Tom Wolfe's book on the history of the U.S. Space program reads like a novel, and the film has that same fictional quality. It covers the breaking of the sound barrier by Chuck Yeager to the Mercury 7 astronauts, showing that no one had a clue how to run a space program or how to select people to be in it. Thrilling, funny, charming and electrifying all at once.Written by
John Vogel <email@example.com>
While filming the lung-capacity sequence - in which the seven original Mercury astronauts need to blow into individual tubes to keep toy balls suspended in a beaker and end up in a competition of physical stamina - the seven actors portraying the astronauts actually competed with each other for the same reason. Gordon Cooper was third, John Glenn was second and Scott Carpenter won (in the movie). In reality, Cooper - the astronaut portrayed by Dennis Quaid - was the only non-smoker among the seven original astronauts, and therefore possessed a far-greater lung capacity than any of the others. See more »
During some of the flight sequences, the view through the cockpit windows is clearly back projection. There are little specks of dirt on the skyline. See more »
There was a demon that lived in the air. They said whoever challenged him would die. Their controls would freeze up, their planes would buffet wildly, and they would disintegrate. The demon lived at Mach 1 on the meter, seven hundred and fifty miles an hour, where the air could no longer move out of the way. He lived behind a barrier through which they said no man could ever pass. They called it the sound barrier.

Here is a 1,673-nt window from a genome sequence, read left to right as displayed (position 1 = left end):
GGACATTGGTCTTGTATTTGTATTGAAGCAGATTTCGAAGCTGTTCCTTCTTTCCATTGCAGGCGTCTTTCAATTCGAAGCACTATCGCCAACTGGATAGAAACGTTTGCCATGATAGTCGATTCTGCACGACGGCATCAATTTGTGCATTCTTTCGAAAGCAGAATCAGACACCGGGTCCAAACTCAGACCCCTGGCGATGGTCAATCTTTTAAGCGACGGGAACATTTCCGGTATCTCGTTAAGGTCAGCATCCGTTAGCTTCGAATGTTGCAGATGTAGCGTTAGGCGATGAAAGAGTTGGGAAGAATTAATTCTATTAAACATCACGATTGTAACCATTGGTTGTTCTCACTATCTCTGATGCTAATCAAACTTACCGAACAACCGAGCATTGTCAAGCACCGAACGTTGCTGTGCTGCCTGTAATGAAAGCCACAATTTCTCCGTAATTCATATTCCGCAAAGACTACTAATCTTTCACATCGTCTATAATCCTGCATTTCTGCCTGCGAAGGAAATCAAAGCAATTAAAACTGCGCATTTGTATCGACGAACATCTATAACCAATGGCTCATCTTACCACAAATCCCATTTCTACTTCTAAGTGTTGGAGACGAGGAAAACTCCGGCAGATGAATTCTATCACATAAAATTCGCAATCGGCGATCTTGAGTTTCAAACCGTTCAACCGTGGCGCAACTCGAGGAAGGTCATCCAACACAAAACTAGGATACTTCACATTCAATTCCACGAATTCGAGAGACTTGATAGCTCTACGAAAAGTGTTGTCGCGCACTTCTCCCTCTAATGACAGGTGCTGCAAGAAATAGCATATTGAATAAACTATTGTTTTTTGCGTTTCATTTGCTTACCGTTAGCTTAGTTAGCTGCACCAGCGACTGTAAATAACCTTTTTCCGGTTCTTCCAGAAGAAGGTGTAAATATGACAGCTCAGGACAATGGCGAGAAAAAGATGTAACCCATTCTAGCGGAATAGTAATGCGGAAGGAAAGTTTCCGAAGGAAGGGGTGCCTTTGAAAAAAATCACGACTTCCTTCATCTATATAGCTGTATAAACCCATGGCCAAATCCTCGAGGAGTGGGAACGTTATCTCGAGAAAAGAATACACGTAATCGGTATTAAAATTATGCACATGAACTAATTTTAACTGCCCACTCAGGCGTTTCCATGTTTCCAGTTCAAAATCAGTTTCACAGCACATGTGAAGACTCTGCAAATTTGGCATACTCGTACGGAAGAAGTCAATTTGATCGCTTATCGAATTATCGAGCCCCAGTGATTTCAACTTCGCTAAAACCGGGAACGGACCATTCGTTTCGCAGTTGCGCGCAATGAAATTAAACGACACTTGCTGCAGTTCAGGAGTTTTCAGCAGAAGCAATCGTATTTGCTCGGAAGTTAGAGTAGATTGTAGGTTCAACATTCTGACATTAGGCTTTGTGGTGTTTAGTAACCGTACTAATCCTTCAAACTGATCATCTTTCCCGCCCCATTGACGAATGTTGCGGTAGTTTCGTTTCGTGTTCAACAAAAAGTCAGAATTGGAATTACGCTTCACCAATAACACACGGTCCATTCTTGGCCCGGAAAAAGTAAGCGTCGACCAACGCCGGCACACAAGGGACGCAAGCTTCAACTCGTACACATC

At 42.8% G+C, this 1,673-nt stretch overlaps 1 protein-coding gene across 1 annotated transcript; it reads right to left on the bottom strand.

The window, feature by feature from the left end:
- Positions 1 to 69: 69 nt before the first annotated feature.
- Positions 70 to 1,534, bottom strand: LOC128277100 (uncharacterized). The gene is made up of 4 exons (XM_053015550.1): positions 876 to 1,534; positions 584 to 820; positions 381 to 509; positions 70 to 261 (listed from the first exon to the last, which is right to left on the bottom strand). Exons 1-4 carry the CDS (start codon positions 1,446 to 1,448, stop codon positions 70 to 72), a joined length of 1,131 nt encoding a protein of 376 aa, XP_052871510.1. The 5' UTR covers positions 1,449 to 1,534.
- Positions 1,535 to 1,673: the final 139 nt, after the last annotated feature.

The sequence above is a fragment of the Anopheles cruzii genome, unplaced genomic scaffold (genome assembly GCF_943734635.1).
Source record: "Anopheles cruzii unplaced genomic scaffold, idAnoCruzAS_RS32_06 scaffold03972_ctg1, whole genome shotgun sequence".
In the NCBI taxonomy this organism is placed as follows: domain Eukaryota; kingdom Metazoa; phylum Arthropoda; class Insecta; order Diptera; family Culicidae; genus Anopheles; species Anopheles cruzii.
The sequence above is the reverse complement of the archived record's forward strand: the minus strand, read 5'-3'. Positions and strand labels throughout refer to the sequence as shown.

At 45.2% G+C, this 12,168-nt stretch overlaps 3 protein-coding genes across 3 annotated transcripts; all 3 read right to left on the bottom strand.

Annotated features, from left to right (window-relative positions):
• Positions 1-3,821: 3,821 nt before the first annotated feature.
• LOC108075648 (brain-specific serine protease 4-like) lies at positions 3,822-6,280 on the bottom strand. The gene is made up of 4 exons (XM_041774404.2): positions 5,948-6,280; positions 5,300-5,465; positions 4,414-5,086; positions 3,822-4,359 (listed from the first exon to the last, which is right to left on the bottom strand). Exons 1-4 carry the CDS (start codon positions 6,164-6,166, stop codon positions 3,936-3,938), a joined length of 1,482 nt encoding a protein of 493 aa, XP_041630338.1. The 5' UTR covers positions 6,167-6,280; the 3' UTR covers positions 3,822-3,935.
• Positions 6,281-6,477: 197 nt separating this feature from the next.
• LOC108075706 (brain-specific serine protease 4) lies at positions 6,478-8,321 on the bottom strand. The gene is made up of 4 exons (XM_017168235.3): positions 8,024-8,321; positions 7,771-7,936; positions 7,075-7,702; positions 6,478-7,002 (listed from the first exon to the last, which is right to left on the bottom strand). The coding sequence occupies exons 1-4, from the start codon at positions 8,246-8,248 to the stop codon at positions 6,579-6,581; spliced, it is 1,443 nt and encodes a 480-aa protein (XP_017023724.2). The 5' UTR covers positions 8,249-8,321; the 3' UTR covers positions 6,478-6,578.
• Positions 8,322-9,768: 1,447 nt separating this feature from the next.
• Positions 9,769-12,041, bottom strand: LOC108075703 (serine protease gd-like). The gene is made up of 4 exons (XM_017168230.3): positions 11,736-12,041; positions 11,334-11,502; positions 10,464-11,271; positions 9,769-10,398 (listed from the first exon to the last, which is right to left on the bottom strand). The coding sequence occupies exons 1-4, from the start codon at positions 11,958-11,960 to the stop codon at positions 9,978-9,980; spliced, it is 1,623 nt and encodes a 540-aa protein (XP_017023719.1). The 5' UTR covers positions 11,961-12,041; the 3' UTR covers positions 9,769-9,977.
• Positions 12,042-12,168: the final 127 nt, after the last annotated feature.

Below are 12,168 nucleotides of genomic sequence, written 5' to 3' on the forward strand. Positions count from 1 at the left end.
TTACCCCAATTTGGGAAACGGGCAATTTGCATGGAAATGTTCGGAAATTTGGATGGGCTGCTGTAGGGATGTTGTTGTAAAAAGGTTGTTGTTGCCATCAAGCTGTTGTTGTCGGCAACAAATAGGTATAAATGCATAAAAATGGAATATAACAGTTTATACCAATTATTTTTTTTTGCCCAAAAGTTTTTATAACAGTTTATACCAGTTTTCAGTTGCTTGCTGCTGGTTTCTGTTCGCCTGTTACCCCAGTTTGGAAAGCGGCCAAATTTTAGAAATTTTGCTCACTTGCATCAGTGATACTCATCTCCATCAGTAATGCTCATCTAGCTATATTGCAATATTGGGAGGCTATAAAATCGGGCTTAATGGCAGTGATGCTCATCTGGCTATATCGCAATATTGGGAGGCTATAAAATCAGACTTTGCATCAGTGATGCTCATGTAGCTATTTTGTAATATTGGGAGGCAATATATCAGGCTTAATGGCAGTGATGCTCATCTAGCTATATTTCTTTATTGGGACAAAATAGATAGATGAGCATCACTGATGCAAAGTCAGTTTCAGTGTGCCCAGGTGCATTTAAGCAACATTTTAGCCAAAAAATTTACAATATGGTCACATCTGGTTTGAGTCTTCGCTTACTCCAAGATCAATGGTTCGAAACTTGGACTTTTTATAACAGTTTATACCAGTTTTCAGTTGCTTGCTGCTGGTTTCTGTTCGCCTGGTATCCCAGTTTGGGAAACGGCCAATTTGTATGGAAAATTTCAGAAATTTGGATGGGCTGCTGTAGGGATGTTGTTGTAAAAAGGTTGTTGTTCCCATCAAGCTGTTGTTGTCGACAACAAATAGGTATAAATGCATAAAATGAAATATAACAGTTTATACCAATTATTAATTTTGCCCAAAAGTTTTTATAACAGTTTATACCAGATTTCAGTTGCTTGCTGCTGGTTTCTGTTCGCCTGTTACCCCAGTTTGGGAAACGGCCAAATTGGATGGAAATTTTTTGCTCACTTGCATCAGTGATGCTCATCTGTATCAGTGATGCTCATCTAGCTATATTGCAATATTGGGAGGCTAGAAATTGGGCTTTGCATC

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The Australian theatrical release omitted the short section of dialogue where Nurse Murch describes to the astronauts how to produce the sperm sample. However, it was included in the video and television versions. The Australian television premiere edited out the stronger profanities and the close up of Chuck Yeager's burnt face. See more »
It was wonderful to see again this 1983 gem. Just as I remembered plus those unexpected surprises that time puts in evidence. Kim Stanley for instance. A few minutes on the screen, a peripheral character but I took her with me and here I am, thinking about her. The "starry" role jet pilots played and that new breed: "tha astronauts" getting the all American treatment, becoming overnight celebrities. Ed Harris is extraordinary as John Glenn. He becomes a sort of leader with some TV experience and we never ask why. Ed Harris's performance explains it all without ever actually saying it. Dennis Quaid is irresistible as "Gordo" Cooper. You believe every one of his thoughts, specially the ones he never reveals. In spite of the film's length, I wished the film would not end. I haven't had that wish very often. "The Right Stuff" is the real thing.
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